"We're just trying to survive with what we have," said Weidmann's Restaurant Owner William McGee.
Tough economic times are pounding Weidmann's Restaurant in Meridian.
"We're all suffering," said McGee.
Owner and Chef William McGee says the economic downtown is not a unique situation to his business that's located on 22nd Avenue as every food and retail business in America is feeling the effects. He says Weidmann's is an upscale restaurant with a niche audience. But this fine dining restaurant, with upscale taste and prices, may be between a rock and a hard place. McGee says he's had to cut corners, downsize, and restructure to stay afloat.
"We started off with 25 cooks in the kitchen, now I have myself and one other," said McGee.
McGee says the business reopened in 2002 under his leadership. In 2005, Weidmann's received an award for fine dining, but McGee says the downturn started in 2007. McGee says a huge chuck of business was lost when pharmaceutical companies and local hospitals scaled back in budgetary spending, cutting out company dinners which was nearly 50 percent of the restaurants business.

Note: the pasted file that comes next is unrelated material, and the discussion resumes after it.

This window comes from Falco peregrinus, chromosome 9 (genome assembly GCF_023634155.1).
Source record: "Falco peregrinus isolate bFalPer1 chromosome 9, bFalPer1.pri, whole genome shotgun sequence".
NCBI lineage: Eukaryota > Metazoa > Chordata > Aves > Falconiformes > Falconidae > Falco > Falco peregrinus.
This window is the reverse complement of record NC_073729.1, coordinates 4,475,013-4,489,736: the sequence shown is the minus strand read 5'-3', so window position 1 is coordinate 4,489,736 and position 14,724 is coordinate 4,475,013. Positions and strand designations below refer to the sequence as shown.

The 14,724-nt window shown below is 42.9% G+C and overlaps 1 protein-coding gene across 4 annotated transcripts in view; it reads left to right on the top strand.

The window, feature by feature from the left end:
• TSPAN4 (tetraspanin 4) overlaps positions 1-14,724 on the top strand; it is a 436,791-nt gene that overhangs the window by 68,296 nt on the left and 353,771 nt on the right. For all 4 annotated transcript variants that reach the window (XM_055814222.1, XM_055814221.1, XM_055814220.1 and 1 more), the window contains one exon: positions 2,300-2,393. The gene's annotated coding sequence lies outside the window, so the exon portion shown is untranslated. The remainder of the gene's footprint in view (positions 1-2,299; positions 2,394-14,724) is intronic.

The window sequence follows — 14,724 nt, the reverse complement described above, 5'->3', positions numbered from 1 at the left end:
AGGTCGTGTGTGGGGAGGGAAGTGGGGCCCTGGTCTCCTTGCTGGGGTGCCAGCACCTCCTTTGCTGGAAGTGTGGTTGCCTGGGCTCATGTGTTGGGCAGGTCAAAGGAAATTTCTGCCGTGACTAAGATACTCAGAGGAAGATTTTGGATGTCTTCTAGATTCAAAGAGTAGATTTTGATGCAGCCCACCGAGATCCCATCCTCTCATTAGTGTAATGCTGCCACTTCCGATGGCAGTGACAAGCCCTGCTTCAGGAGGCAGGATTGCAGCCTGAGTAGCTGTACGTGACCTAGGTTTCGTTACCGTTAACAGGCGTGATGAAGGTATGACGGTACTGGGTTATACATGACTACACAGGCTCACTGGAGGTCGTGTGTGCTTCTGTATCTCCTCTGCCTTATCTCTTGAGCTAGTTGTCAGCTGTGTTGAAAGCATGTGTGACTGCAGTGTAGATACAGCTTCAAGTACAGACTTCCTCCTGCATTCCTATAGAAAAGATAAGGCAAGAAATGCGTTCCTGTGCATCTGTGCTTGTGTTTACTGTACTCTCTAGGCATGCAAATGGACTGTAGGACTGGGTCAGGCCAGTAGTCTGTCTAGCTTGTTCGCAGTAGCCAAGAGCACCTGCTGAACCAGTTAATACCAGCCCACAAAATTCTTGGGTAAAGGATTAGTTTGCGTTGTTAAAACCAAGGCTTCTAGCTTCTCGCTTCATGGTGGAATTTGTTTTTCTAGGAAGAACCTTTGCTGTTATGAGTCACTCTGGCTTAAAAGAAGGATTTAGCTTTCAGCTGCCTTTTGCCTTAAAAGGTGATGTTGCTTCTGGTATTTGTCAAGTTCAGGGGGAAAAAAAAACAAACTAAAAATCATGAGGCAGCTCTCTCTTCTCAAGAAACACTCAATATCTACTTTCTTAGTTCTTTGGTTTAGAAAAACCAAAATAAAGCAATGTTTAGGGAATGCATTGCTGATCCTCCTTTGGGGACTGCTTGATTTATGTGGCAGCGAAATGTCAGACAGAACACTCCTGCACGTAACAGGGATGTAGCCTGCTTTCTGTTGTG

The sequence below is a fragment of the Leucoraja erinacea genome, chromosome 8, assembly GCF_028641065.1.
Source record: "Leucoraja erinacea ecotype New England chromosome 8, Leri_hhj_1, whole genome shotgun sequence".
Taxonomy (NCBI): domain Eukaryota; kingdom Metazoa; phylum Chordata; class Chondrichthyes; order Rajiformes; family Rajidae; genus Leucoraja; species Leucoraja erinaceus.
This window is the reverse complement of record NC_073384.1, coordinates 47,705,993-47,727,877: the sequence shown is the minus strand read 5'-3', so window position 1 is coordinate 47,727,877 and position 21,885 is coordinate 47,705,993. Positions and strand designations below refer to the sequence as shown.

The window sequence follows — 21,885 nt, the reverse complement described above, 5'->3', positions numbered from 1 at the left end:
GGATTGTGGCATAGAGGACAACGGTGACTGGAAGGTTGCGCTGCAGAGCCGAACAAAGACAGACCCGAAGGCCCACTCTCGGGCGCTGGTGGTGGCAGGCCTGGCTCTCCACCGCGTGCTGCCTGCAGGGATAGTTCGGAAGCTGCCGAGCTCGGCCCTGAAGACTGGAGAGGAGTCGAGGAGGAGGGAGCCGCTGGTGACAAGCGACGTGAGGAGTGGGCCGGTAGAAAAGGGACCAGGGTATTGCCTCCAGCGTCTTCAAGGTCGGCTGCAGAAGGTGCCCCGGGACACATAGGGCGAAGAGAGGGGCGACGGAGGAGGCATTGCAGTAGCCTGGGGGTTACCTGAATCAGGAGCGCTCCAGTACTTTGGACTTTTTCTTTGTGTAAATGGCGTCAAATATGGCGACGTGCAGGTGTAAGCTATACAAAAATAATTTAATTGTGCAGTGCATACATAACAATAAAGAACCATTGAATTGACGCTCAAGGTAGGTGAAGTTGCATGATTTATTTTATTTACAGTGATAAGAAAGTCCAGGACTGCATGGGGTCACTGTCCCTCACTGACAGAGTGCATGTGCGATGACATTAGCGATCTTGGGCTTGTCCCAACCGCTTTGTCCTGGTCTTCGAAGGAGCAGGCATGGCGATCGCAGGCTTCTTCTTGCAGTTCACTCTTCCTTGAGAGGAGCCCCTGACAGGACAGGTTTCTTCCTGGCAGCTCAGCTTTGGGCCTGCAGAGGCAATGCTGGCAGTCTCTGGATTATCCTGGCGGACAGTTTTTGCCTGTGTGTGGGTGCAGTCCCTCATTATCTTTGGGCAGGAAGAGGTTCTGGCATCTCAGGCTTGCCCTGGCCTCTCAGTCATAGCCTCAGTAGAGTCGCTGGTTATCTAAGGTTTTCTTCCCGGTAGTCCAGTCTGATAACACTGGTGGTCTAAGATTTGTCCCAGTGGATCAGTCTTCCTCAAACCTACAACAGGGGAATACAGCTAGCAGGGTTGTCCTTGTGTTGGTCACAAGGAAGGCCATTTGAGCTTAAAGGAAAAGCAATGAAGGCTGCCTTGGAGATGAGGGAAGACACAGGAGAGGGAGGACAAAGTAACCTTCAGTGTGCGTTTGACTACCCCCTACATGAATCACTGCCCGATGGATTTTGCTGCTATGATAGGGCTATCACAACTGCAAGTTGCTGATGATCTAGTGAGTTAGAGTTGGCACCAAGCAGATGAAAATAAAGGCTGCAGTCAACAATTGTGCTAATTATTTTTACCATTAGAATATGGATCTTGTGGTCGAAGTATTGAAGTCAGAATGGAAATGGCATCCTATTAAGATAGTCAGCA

"We used to do lunches, catering to the hospitals, 1500 hundred people at the state hospital, Anderson's, Riley, Regency's, all those been cut out," McGee said.
And that has raised concern among the Alliance for the Downtown Meridian and Chairman Barbaree Heaster recently sent out a mass e-mail encouraging residents to eat there at least once a week in efforts to rally community support.
In the e-mail, Heaster said quote, "We can't let one of Meridian's fine and historic restaurants close."
McGee says there is a lot of history within these walls as the the restaurant open in the late 1800's and carries the Weidmann's family name. But McGee says he realizes with the current recession, everyone is pinching their pennies.
He says there are nightly specials and the restaurant is open Tuesday through Saturday from 5:30 in the evening to 10 at night. McGee says he tried opening during lunch hours but it wasn't profitable.
But he says despite the current situation, he will stick it out as he believes in the Weidmann's name, the history, and he's hoping the future will look better.
"As long as Meridian will have us, we will stay," said McGee.